LICs appeal to Australian investors wanting reliable fully franked dividends. But many traded at a discount to net tangible assets which has prompted widespread rationalisation.
The $50 billion listed investment company sector is a hotbed of consolidation as one big player and smaller groups of shareholder activists crank up the pressure on boards to close the widespread discounts to net tangible assets.
Proof that the strong are getting stronger and the weak disappearing came on Monday when the Australian Leaders Fund said it would allow shareholders to switch to an unlisted unit trust offering redemptions at NTA and entities managed by Wilson Asset Management made a takeover bid for the Contango Income Generator.
Industry veterans say the level of activity around the efforts to close the discounts to NTA are the most intense the market has seen since a wave of consolidation occurred in 2003 and 2004.
Discounts to NTA have been a feature of the LIC sector for decades and many different methods have been used to close the discount. The discounts can blow out to 25 per cent or higher. Some LICs have had their share prices stuck at 10 per cent discounts to NTA for years.
This rightly causes angst among shareholders, especially those who joined an LIC at the time of its float and then watched their investment sink in value on the sharemarket. Their plight is made less palatable when they see other LICs trading at premiums to NTA.
It may not be fair but poor performance in the sharemarket often has nothing to do with the movement in NTA, which can rise because of good funds management decisions and then not be reflected in the share price.
It would seem LIC investors are great believers in this structure for getting access to franked dividends. Chanticleer understands that up to a third of the individuals on the share registers of some prominent LICs are also owners of rival LICs. This plays into the hands of consolidators like Geoff Wilson at WAM.
LICs trading at a premium to NTA include Australian Foundation Investment Company, Argo Investments and five of the six LICs in the WAM stable. They owe their premium status to their consistent and growing dividend payment policies.
Poor performers in the sector are increasingly finding themselves the subject of corporate action or agitation by shareholders concerned about entrenched practices that foster lack of transparency and accountability.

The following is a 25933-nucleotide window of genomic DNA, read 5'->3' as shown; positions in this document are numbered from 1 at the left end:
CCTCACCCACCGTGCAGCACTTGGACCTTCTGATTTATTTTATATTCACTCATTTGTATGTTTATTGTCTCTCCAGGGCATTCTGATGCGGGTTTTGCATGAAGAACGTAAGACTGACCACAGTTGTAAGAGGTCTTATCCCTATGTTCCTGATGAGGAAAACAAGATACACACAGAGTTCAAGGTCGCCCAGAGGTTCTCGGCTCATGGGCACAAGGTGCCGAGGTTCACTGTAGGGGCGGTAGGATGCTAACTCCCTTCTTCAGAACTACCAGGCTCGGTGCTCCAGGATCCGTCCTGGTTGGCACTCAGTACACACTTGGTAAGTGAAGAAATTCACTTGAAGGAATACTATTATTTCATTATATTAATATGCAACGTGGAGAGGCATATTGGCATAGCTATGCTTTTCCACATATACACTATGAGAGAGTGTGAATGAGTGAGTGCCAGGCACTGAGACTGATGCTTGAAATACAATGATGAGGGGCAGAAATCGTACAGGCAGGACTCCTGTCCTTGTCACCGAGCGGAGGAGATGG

Two veterans of the finance sector, Malcolm McComas and Rob Ferguson, dipped their toes in the LIC consolidation pool this year with a successful agitation campaign against the board of ALF for its discount to NTA.
They claimed the manager of ALF, Justin Braitling's Watermark Funds Management, was responsible for poor sharemarket performance and action was needed. Their attack on ALF's failure to address its discount to NTA included criticism of Wilson, who is the most active player in terms of rationalising LICs.
In a letter to ALF shareholders, McComas and Ferguson said "the board of ALF has had a wake-up call on its terrible past governance and finally decided to appoint an independent board committee composed of directors John Abernethy and Julian Gosse to consider appropriate capital management strategies to recommend to all shareholders".
"The appointment of this committee in response to our agitation is highly significant," Ferguson and McComas said.
"First it is clear recognition that our chairman Justin Braitling and his fellow director Geoff Wilson are not independent and should absent themselves from any board matters where they have a conflict of interest.
"It is likely that any “capital management strategies” will reduce the size of the company materially and therefore materially reduce the fees paid to Justin Braitling’s company Watermark Funds Management. WFM shares such fees with an entity associated with Geoff Wilson and thus their conflicts of interest arise and mean they cannot vote on such matters."
Wilson tells Chanticleer the ALF funds management contract is with Watermark and not him. Also, he questioned the corporate performances of McComas and Ferguson.
Ferguson says Abernethy did a good job negotiating a termination of Watermark's funds management agreement at a price of $2.5 million or 1.25 per cent of NTA. This contract had another seven years to run.
The nearest comparable deal was the termination of the Ellerston Capital funds management contract with Ellerston Global Investments.
McComas says the ALF solution to its discount to NTA problem is not fair to shareholders because if you redeem your shares within the first year there is a fee of 2 per cent.
Abernethy says contractual agreements cannot be unwound easily. He says it is possible shareholders who stay with the ALF entity for more than a year could achieve an internal rate of return of 7 per cent assuming redemption after the period when the 2 per cent fee requirement has expired.
Wilson is being highly proactive in reduced discounts to NTA with other LICs. The WAM Capital bid for Contango Income Generator is a share swap deal that values each share at a 74¢, which is either equal to NTA or a premium.
At the same time, Wilson has a takeover bid for the Concentrated Leaders Fund which involves a WAM Capital share swap that values each share at about $1.18, a premium to NTA.
Other LICs trading at a discount are experimenting with new techniques for closing the discount to NTA.
The Antipodes Global Investment Company pursued a range of NTA discount control mechanisms including the largest on-market LIC share buy-back in ASX history. This failed to work.
Antipodes Global Investment Company is now trying a tender offer program that will enable shareholders to exit a minimum of 25 per cent of their shareholding at close to NTA.
This article originally appeared in the Australian Financial Review here.
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